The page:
Jane Eyre: Fairy Language and Women

Fairy language is constantly used throughout the novel Jane Eyre. Many of this language comes from the character of Rochester, that constantly compares and calls Jane magical creatures like witch, elf, sprite, fairy, and more. Jane is generally characterized with fairy-like characteristics as well, including being small statured and often compared to a bird. Besides Jane, the character of Bertha in the story is also characterized as a mythical creature, but she is instead mainly called a vampire and has a habit of being people and sucking their blood. Most of the characterization of humans as mythical creatures comes in the description of these two women. Besides this, Jane herself often focuses on, hears, and mentions mystical creatures. One of the instances that Jane brings up the subject is when she first sees Rochester arriving, and is frightened when remembering a tale Bessie had previously told her.

“….all sorts of fancies bright and dark filled my mind: the memories of nurses stores were there amongst other rubbish; and when they recurred, maturing youth added to them a vigor and vividness beyond what childhood could give. As this horse approached, I remembered certain of Bessie’s tales wherein figured a North-of-England spirit, called a “Gytrash”; which in the from of horse, mule, or large dog, haunted solitary ways, and sometimes came upon belated travelers, as this horse was now coming upon me. “

Ironically, Rochester is the traveler in this situation and he is the one who has becomes “ambushed” by an unexpected creature on the road, his horse slipping on the ice and injuring his leg. This curious reversal of the roles in the situation puts Jane once again into the role of the fairy tale creature. This furthers the point that much of the representation of mythical creatures in the novel comes from women alone, despite Jane seeming unaware of her own “mystical” roles.

Notably, even the story that Jane recalls has been taught to her by the servant Bessie. While Bessie is not characterized in a mystical manner, she represents how women can wield a certain authority in the household through these “rubbish” old wives tale stories that Jane is recounting. Despite the fact that Jane puts down this tale as childish, it undoubtably left a mark on her well past childhood. The power of women’s oral tales went so far as to cause fear in the English politician and theorist John Locke, who claimed that children may be mislead by these tales and their imaginations could get out of control. In “Some Thoughts Concerning Education,” he comments “Always whilst he is Young, be sure to preserve his tender Mind from all Impressions and Notions of Spirits and Goblings, or any fearful Apprehensions in the dark. This he will be in danger of from the indiscretion of Servants, whose usual Method is to awe Children, and keep them in subjection…” Specifically, he is relating these stories to the lower class and therefore their values, and encouraging those of higher class to separate from these fairy tales. The connotation between lower class and fairy tales is also interesting in looking at the character of Jane, who is of course infatuated with them herself despite often putting them down as unreal and childish.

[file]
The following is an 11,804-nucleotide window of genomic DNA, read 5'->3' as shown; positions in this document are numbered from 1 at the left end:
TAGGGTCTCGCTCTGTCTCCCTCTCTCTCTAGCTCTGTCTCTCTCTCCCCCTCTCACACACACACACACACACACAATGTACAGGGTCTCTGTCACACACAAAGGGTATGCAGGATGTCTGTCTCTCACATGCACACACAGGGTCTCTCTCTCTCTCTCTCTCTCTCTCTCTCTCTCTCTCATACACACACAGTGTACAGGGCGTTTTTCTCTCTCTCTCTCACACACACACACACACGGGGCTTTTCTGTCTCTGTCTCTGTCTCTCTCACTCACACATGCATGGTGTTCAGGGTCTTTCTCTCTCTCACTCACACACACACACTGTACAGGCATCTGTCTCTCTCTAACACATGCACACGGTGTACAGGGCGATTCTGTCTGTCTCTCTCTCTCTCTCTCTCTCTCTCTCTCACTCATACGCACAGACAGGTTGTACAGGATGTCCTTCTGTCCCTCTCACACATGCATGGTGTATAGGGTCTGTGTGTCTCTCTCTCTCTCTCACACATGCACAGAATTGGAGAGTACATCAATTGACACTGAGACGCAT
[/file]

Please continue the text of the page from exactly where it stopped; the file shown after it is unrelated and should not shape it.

3 thoughts on “Jane Eyre: Fairy Language and Women”

  1. Cat, you make really good points here. Rosamond Oliver also falls into this fantastical categorization of women that you wrote about as she is described as this ethereal angelic creature all dressed in white when Jane meets her. It makes me wonder if Brontë gives these descriptions to characters who have the potential for some kind of romantic plot in the novel. Both Jane and Bertha have romantic threads that trace back to Rochester and Miss Oliver had the potential to complete a marriage plot with St. John, and while she doesn’t marry him, there is still talk of her marriage in the novel. Brontë may be making some kind of statement about love or women since all these characters seem to fall in this larger category.

  2. Good analysis! I was very interested in the connection between Rochester and his use of supernatural language. I think that the observation that he mainly uses the language of the supernatural or gothic in relation to either Jane or Bertha is an interesting one. Rochester fixation on using this language of the gothic in relation to these two women could have colonial implications. His interest in Jane, and his reversion of comparing her to supernatural creatures, could also be an indication of a fetishization with the unknown.

  3. This is a really interesting thread that you’ve picked out, and the power of oral narrative is really interesting in this novel, not only in fictional forms but in the history/ re-telling of Rochester’s youth and in St. John’s religious recitations. Art (with the notable exception of singing) seems gendered. Female stories are also part of a larger theme of women’s art– Jane and Rochester meet first over stories/imaginings of the mythical, and then later they bond more solidly over Jane’s fantastical art, which also emphasizes the role of Romantic nature in the lives of women.

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